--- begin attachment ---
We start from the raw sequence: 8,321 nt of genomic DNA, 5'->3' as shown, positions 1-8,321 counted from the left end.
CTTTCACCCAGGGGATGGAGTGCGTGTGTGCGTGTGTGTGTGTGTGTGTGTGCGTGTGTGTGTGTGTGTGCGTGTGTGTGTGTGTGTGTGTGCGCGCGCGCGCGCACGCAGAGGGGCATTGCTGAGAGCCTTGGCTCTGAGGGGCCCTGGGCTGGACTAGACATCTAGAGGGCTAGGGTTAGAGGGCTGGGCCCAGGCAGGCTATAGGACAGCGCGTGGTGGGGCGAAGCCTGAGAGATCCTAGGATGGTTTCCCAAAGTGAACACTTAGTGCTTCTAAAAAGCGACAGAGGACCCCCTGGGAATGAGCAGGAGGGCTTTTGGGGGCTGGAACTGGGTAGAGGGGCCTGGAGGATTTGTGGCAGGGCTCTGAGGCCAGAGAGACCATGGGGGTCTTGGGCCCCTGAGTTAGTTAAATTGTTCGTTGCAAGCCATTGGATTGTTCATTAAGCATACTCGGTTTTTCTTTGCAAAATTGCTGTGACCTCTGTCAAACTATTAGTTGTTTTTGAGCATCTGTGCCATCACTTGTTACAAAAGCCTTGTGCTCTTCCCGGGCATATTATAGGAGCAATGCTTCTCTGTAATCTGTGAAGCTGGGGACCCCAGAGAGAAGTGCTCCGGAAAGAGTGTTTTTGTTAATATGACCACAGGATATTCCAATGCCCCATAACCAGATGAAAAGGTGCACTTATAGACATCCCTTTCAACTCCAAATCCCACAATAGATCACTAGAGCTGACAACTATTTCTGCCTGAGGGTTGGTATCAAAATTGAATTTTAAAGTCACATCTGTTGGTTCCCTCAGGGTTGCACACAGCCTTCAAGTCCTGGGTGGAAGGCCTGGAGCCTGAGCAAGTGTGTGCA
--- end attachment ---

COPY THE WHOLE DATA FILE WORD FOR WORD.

We start from the raw sequence: 8,321 nt of genomic DNA, 5'->3' as shown, positions 1-8,321 counted from the left end.
CTTTCACCCAGGGGATGGAGTGCGTGTGTGCGTGTGTGTGTGTGTGTGTGTGCGTGTGTGTGTGTGTGTGCGTGTGTGTGTGTGTGTGTGTGCGCGCGCGCGCGCACGCAGAGGGGCATTGCTGAGAGCCTTGGCTCTGAGGGGCCCTGGGCTGGACTAGACATCTAGAGGGCTAGGGTTAGAGGGCTGGGCCCAGGCAGGCTATAGGACAGCGCGTGGTGGGGCGAAGCCTGAGAGATCCTAGGATGGTTTCCCAAAGTGAACACTTAGTGCTTCTAAAAAGCGACAGAGGACCCCCTGGGAATGAGCAGGAGGGCTTTTGGGGGCTGGAACTGGGTAGAGGGGCCTGGAGGATTTGTGGCAGGGCTCTGAGGCCAGAGAGACCATGGGGGTCTTGGGCCCCTGAGTTAGTTAAATTGTTCGTTGCAAGCCATTGGATTGTTCATTAAGCATACTCGGTTTTTCTTTGCAAAATTGCTGTGACCTCTGTCAAACTATTAGTTGTTTTTGAGCATCTGTGCCATCACTTGTTACAAAAGCCTTGTGCTCTTCCCGGGCATATTATAGGAGCAATGCTTCTCTGTAATCTGTGAAGCTGGGGACCCCAGAGAGAAGTGCTCCGGAAAGAGTGTTTTTGTTAATATGACCACAGGATATTCCAATGCCCCATAACCAGATGAAAAGGTGCACTTATAGACATCCCTTTCAACTCCAAATCCCACAATAGATCACTAGAGCTGACAACTATTTCTGCCTGAGGGTTGGTATCAAAATTGAATTTTAAAGTCACATCTGTTGGTTCCCTCAGGGTTGCACACAGCCTTCAAGTCCTGGGTGGAAGGCCTGGAGCCTGAGCAAGTGTGTGCA